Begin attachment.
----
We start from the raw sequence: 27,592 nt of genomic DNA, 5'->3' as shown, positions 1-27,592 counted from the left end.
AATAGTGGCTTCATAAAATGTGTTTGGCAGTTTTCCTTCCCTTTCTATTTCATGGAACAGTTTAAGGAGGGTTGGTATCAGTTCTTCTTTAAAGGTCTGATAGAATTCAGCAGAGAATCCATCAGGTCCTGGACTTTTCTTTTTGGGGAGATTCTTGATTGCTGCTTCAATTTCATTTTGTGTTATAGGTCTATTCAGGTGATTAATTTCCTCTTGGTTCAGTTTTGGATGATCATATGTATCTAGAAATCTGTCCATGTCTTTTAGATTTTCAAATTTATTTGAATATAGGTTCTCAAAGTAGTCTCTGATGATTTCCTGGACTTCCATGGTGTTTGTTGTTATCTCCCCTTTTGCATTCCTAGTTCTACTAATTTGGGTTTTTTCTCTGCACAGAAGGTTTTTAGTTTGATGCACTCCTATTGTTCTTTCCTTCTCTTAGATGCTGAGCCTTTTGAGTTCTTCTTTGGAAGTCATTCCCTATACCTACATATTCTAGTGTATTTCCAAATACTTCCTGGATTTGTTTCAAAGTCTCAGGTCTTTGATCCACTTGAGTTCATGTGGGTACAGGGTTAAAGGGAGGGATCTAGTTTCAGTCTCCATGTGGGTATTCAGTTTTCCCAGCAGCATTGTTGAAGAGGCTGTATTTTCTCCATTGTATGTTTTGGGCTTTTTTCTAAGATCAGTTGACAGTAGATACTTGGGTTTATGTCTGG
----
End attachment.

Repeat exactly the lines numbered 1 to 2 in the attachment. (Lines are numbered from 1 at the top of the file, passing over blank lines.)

We start from the raw sequence: 27,592 nt of genomic DNA, 5'->3' as shown, positions 1-27,592 counted from the left end.
AATAGTGGCTTCATAAAATGTGTTTGGCAGTTTTCCTTCCCTTTCTATTTCATGGAACAGTTTAAGGAGGGTTGGTATCAGTTCTTCTTTAAAGGTCTGATAGAATTCAGCAGAGAATCCATCAGGTCCTGGACTTTTCTTTTTGGGGAGATTCTTGATTGCTGCTTCAATTTCATTTTGTGTTATAGGTCTATTCAGGTGATTAATTTCCTCTTGGTTCAGTTTTGGATGATCATATGTATCTAGAAATCTGTCCATGTCTTTTAGATTTTCAAATTTATTTGAATATAGGTTCTCAAAGTAGTCTCTGATGATTTCCTGGACTTCCATGGTGTTTGTTGTTATCTCCCCTTTTGCATTCCTAGTTCTACTAATTTGGGTTTTTTCTCTGCACAGAAGGTTTTTAGTTTGATGCACTCCTATTGTTCTTTCCTTCTCTTAGATGCTGAGCCTTTTGAGTTCTTCTTTGGAAGTCATTCCCTATACCTACATATTCTAGTGTATTTCCAAATACTTCCTGGATTTGTTTCAAAGTCTCAGGTCTTTGATCCACTTGAGTTCATGTGGGTACAGGGTTAAAGGGAGGGATCTAGTTTCAGTCTCCATGTGGGTATTCAGTTTTCCCAGCAGCATTGTTGAAGAGGCTGTATTTTCTCCATTGTATGTTTTGGGCTTTTTTCTAAGATCAGTTGACAGTAGATACTTGGGTTTATGTCTGG